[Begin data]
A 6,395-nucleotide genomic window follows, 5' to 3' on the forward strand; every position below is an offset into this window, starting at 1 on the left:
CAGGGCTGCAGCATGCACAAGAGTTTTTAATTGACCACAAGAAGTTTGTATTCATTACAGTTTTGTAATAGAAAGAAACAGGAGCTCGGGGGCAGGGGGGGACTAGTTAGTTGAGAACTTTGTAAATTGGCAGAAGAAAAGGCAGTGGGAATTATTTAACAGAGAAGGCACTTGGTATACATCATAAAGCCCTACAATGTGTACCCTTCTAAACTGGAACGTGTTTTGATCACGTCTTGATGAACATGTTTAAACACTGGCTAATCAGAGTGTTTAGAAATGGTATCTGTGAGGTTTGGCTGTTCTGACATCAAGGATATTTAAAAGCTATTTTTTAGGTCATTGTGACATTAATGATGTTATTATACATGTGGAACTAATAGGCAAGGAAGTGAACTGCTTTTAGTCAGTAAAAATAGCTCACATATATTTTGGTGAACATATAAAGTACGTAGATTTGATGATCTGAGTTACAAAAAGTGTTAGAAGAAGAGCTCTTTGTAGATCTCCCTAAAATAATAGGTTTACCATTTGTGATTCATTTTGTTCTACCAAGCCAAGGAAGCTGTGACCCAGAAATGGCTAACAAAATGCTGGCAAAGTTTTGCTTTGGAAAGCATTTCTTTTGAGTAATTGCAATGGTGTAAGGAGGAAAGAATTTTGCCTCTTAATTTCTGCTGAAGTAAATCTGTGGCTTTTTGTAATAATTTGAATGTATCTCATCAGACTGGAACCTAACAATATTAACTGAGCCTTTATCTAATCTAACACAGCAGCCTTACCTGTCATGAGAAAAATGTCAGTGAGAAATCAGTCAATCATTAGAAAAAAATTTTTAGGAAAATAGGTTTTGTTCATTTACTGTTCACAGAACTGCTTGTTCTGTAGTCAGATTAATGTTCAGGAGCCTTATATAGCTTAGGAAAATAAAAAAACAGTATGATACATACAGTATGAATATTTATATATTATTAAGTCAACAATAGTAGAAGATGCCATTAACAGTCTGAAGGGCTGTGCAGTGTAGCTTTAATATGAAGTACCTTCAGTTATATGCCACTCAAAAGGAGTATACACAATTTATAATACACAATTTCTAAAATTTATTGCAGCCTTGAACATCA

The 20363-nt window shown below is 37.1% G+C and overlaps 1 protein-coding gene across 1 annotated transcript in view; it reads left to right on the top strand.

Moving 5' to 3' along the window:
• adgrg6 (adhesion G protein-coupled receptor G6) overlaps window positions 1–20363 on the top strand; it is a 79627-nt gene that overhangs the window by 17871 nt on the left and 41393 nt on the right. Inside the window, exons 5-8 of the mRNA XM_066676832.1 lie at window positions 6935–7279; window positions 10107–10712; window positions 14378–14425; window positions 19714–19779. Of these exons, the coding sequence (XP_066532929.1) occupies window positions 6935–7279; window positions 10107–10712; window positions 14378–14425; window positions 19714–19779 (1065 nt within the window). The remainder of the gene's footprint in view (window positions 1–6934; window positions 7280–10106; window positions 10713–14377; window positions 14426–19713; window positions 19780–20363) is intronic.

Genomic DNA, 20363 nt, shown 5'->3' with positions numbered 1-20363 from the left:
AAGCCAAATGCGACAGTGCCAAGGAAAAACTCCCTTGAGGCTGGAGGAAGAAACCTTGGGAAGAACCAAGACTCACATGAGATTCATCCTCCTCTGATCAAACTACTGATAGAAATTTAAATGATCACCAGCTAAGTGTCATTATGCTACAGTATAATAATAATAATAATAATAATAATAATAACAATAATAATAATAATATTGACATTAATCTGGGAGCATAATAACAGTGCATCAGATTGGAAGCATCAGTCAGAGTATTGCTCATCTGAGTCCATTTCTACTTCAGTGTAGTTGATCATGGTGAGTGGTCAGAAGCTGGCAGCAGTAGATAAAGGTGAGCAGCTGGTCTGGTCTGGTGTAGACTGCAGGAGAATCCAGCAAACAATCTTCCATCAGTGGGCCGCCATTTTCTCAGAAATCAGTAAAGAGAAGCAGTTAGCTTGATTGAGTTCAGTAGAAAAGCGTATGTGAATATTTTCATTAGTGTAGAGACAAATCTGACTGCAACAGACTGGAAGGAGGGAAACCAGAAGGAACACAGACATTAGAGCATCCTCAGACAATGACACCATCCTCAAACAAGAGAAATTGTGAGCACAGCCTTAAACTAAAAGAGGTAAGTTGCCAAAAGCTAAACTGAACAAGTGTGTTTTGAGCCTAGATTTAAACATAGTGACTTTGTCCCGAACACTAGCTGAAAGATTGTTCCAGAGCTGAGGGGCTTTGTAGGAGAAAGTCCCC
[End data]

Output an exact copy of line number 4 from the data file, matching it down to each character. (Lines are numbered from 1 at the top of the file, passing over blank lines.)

Moving 5' to 3' along the window: